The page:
Anthony Carnevale heads the Georgetown University’s Center on Education and the Workforce, which has a factory-like propensity to produce reports on college graduation and job attainment. A year or two ago, Carnevale was in the forefront of the “everyone must go to college” crowd. To illustrate, in 2011 he coauthored a paper called “The Undereducated American.”
But Carnevale’s reports are getting more nuanced as he digs into the numbers. Not long ago, the Center made a splash when he revealed that bachelor’s degrees in some fields are more likely to get graduates good jobs than others. And now he’s co-author (with Stephen J. Rose and Andrew R. Hanson) of a paper called “Certificates: Gateway to Gainful Employment and College Degrees.” The paper reports that certificates — vocationally oriented credentials from postsecondary schools, usually community colleges or for-profits — have been growing rapidly. They are awarded for short-term (often a year or less) education that prepares the student for specific jobs in fields from auto mechanics to office management.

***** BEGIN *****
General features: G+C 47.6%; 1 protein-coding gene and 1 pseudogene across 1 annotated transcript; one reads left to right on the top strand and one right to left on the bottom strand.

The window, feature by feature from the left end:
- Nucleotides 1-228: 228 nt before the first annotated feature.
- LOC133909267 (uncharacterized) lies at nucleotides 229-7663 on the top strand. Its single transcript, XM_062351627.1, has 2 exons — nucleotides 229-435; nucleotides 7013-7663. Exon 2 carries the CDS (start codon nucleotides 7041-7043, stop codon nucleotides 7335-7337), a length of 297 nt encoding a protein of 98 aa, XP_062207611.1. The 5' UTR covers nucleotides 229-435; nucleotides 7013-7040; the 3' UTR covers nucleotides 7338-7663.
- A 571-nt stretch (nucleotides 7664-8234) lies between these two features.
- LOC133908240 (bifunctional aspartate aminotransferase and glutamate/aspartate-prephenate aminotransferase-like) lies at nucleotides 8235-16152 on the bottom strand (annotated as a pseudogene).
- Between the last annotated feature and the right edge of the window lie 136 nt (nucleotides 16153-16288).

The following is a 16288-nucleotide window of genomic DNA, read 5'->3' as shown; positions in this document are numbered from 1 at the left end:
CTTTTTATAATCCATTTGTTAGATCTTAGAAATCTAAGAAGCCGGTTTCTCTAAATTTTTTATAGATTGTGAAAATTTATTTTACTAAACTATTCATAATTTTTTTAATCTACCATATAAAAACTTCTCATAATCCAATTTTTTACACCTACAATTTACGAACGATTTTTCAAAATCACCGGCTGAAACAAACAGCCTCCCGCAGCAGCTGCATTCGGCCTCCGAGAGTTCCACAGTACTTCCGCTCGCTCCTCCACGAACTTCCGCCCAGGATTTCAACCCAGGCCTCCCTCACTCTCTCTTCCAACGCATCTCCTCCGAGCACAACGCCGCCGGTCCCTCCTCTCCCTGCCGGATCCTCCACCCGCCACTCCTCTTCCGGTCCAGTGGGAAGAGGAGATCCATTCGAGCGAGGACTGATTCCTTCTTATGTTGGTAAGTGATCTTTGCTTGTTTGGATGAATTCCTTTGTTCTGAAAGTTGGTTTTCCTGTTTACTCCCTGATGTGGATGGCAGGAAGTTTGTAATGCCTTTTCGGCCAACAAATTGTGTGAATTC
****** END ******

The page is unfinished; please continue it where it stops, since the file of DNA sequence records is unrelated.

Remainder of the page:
And the authors see significant value in certificates. In other words, while Carnevale champions postsecondary education, there is a fair amount of leeway in just what that education ought to be. I agree.